There were more than a handful of other events which headlined the week too:
- Moody's issued a bit of a rough warning during the course of the week where they pointed to their metrics on the South African economy as not tying up with government figures - and with that they warned of a lack of growth during the remainder of 2018...
- Ramaphosa announced a plan to rejig the economy and all that depends on it. This will be done using a R43bn stimulus plan which is expected to be a kickstarter for the economy. Included in this R43bn is funding for state-owned entities too - the question is: Where is this money going to come from? And how much of that money is going to sucked up just by bailing out troublesome SOEs such as Eskom and SAA...
- The Turkey crisis continued with the country refusing to release a US Pastor despite continued requests from the US. They are really shooting themselves in the foot by doing this, as the US has promised to continue upping the pressure on them, the longer they resist.
- Eskom finally reached an agreement with wage unions, hopefully resulting in the electricity supplier being able to stave off potential load-shedding if they can give the whole workforce firing on all cylinders...this remains to be seen.
- Finally, some positive news on the Trade War front, as China is sending a group of persons over to the US, for talks around the ongoing battle of words and tariffs. The focus of the talks is expected to be around Yuan weakness, indicating a US upper hand in the situation. This will take place next week, and will hopefully be the a step toward the a more stable and equitable global trade environment...
- The SARB announced that they will not take any action to support the Rand despite its collapse this week. They stated along the lines of ‘the Rand moves don’t warrant Bank intervention’. A wise decision!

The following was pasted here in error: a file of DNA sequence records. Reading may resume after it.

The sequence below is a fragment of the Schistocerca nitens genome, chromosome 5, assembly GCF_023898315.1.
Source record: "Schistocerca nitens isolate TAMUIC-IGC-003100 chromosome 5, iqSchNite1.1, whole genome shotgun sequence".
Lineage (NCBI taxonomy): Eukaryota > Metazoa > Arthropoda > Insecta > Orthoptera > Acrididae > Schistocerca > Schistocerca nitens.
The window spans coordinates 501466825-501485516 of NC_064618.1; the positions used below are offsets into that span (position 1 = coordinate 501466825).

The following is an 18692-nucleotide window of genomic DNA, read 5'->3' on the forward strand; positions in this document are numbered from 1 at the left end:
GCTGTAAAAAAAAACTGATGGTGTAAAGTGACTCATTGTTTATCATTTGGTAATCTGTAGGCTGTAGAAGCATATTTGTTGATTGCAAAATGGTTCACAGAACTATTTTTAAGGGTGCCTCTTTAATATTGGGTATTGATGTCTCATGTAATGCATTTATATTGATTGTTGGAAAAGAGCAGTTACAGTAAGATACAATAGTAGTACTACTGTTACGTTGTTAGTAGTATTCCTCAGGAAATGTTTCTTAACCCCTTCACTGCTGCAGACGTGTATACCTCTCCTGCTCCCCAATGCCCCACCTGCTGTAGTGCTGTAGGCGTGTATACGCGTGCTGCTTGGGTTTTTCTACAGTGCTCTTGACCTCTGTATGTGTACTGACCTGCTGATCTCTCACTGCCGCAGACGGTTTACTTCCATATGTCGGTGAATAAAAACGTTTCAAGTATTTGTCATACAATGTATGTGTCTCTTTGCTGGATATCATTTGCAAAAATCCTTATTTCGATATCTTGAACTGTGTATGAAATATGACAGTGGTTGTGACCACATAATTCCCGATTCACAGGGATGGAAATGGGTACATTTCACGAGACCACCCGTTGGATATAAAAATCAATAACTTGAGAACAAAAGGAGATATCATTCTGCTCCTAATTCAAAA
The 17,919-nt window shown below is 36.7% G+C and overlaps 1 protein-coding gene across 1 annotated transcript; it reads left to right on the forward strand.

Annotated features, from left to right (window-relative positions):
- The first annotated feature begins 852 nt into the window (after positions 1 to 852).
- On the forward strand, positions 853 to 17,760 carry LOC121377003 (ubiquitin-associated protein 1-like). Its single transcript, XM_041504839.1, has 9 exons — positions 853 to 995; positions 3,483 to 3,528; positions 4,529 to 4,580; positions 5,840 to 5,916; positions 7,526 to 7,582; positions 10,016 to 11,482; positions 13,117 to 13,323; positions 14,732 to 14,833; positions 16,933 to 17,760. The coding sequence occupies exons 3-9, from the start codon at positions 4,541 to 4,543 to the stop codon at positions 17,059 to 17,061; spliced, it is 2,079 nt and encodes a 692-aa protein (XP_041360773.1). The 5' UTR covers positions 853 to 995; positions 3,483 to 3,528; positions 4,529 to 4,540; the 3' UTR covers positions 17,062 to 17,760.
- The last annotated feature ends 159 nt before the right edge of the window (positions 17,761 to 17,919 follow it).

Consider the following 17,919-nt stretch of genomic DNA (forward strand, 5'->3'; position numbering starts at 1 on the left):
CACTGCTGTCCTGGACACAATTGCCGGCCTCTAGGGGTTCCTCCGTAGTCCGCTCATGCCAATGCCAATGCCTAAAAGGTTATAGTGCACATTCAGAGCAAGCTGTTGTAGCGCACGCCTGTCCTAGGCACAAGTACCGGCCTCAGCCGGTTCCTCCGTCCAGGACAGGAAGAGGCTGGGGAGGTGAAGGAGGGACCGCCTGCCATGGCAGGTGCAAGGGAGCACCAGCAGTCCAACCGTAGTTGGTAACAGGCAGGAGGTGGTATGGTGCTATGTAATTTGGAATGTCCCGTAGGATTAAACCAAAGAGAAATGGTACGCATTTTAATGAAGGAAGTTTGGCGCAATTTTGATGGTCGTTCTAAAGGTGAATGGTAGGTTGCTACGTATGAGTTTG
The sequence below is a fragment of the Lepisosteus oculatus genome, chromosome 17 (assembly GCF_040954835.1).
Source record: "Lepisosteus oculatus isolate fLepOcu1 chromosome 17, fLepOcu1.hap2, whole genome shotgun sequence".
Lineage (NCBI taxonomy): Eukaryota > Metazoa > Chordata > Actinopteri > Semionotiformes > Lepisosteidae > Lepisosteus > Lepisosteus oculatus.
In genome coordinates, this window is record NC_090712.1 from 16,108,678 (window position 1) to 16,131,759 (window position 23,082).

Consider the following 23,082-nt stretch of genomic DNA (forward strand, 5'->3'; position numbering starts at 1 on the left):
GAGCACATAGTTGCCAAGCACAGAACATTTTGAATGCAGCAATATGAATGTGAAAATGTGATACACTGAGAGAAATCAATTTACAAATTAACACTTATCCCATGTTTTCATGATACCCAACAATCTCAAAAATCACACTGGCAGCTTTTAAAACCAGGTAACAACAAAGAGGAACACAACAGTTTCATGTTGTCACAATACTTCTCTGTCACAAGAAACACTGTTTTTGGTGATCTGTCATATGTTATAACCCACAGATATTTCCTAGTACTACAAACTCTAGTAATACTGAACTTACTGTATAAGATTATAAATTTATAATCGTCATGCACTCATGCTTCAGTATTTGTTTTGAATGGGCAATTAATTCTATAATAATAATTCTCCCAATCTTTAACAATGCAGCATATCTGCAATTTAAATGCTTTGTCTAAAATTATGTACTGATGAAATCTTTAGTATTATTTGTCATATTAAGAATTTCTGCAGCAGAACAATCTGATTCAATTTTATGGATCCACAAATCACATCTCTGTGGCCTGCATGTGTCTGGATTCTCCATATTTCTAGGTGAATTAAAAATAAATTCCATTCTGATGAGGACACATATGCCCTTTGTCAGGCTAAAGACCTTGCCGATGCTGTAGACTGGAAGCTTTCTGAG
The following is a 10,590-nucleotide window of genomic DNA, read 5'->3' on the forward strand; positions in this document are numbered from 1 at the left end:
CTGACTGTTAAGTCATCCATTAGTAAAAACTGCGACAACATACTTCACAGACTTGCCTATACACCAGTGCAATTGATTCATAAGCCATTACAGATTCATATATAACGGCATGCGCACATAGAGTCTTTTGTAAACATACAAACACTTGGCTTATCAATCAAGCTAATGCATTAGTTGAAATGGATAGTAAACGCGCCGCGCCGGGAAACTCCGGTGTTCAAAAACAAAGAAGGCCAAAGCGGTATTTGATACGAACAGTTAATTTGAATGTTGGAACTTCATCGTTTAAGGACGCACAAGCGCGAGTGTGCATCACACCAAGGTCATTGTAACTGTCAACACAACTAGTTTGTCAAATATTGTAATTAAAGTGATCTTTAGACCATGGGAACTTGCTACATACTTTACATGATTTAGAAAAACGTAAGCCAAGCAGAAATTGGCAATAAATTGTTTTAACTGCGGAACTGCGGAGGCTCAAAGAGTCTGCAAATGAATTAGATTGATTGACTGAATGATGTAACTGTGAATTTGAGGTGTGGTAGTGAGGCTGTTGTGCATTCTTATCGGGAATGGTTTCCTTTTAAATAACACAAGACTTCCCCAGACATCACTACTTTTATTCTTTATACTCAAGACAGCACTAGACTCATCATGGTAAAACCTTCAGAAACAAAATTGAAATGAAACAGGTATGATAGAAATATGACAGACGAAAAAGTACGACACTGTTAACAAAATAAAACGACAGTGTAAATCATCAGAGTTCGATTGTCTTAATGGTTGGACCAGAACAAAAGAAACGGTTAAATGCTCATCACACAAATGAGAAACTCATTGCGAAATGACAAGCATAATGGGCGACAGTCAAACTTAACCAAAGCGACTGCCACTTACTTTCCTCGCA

- Another own goal was scored on Thursday evening for the Rand as the EFF announced that they had put together a draft bill for the nationalization of the Reserve Bank. Of course, this is something that has been on the agenda many years, but it is only going to add to the volatility caused by the EWC debate.
The same volatile climate continued in the ZAR markets right through until the close on Friday, as the Rand dashed over R15/$ for the second time in the week. Once again, it broke lower from its high for the day of R15.02, to end the day closer to R14.80...
...some relief to end the week, but one of the most unnerving weeks in recent times meant that everyone ended the 5 days of volatility on edge. What next...?
The Week Ahead (20-24 Aug 2018)
Well, after such a hectic week last week, what can we expect for the next few days and weeks ahead?
There are not any high impact fundamental events this week in terms of triggers, but don't expect it to be a calm week!
We have some key levels we are watching to confirm whether we have a larger degree top in place, or not - the next few days should tell...
Join us as we try and unravel the current market patterns for the next few days, weeks and months ahead.
All the best for the week ahead,